Lula Washington, co-founder of the Lula Washington Dance Theatre, has ensured increased awareness and instruction on African-American contribution to the arts for decades. The seasoned dancer has traveled across the nation and internationally,Â in countries including Russia, China, Mexico and Germany. A recipient of the prestigious Minerva Award, she has also worked on blockbuster film sets including Avatar and Disneyâ€™s The Little Mermaid.
Madame Noire caught up with Washington to talk the African-American contribution to dance, how she stumbled upon her passion and the importance of international awareness.
Madame Noire: Is it true that you â€śstumbledâ€ť upon dance while attending Harbor Community College where an instructor later introduced you to the Alvin Ailey American Dance Theater? Had you never danced before professionally and what was the process of becoming a professional dancer like for you?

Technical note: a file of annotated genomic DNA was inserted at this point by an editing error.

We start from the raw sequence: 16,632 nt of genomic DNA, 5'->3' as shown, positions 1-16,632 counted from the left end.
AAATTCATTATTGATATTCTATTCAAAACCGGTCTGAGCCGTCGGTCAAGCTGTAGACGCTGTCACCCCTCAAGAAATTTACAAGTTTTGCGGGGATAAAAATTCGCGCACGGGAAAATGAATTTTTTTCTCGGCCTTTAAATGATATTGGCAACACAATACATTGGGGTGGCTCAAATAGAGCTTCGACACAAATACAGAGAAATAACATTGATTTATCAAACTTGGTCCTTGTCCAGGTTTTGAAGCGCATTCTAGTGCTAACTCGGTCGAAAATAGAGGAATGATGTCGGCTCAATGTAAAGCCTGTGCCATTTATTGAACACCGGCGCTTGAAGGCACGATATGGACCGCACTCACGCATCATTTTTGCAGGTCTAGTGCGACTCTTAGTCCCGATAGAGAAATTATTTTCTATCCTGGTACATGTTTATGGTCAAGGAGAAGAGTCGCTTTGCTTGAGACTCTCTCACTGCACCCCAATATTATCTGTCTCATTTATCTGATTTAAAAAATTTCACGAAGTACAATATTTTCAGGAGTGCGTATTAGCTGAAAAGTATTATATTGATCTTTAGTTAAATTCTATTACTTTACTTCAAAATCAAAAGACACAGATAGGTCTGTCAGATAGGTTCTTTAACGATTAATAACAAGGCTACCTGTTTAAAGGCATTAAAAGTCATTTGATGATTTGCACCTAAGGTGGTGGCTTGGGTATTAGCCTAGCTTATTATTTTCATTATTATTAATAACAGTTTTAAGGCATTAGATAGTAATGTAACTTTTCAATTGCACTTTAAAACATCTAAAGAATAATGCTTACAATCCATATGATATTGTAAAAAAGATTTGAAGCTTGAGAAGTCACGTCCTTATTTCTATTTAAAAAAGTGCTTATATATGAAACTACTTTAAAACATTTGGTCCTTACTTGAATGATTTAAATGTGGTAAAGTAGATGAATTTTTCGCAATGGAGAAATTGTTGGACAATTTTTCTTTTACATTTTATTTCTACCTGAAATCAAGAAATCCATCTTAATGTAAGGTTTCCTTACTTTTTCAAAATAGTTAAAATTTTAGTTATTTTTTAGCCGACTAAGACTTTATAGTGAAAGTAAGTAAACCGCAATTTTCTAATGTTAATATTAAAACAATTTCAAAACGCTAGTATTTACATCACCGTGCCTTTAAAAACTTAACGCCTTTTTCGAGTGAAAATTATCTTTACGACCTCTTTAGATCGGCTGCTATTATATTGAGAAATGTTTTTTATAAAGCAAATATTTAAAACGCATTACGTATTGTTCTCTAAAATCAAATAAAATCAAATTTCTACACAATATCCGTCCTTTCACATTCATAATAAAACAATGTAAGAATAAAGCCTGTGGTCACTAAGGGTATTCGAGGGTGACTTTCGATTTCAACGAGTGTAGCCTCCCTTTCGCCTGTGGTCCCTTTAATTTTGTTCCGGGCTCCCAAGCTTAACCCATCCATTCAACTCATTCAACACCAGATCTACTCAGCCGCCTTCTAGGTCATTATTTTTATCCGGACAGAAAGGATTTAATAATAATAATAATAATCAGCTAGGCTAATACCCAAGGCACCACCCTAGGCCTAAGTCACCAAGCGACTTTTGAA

Lula Washington: I stumbled upon dance at a park in Los Angeles.Â My husband was playing basketball at the park. Down the hall from where he played, someone was counting, â€śfive, six, seven, eight.â€ť I wasnâ€™t really a sports person so I went down the hall to see what the counting was about.Â At the end of the hall, I saw people dancing in the studio.Â Thelma Robinson, a close friend of Alvin Aileyâ€™s, was teaching dance in the park.Â Back then there was a lot of opportunity for professional dancers to teach dance at parks and recreational facilities.Â Thelma invited me in and I later went on to dance with her and other local dance companies. My first formal official dance teacher, Janice Guidde, taught at Harbor Community College, the school where I started taking my first official dance class.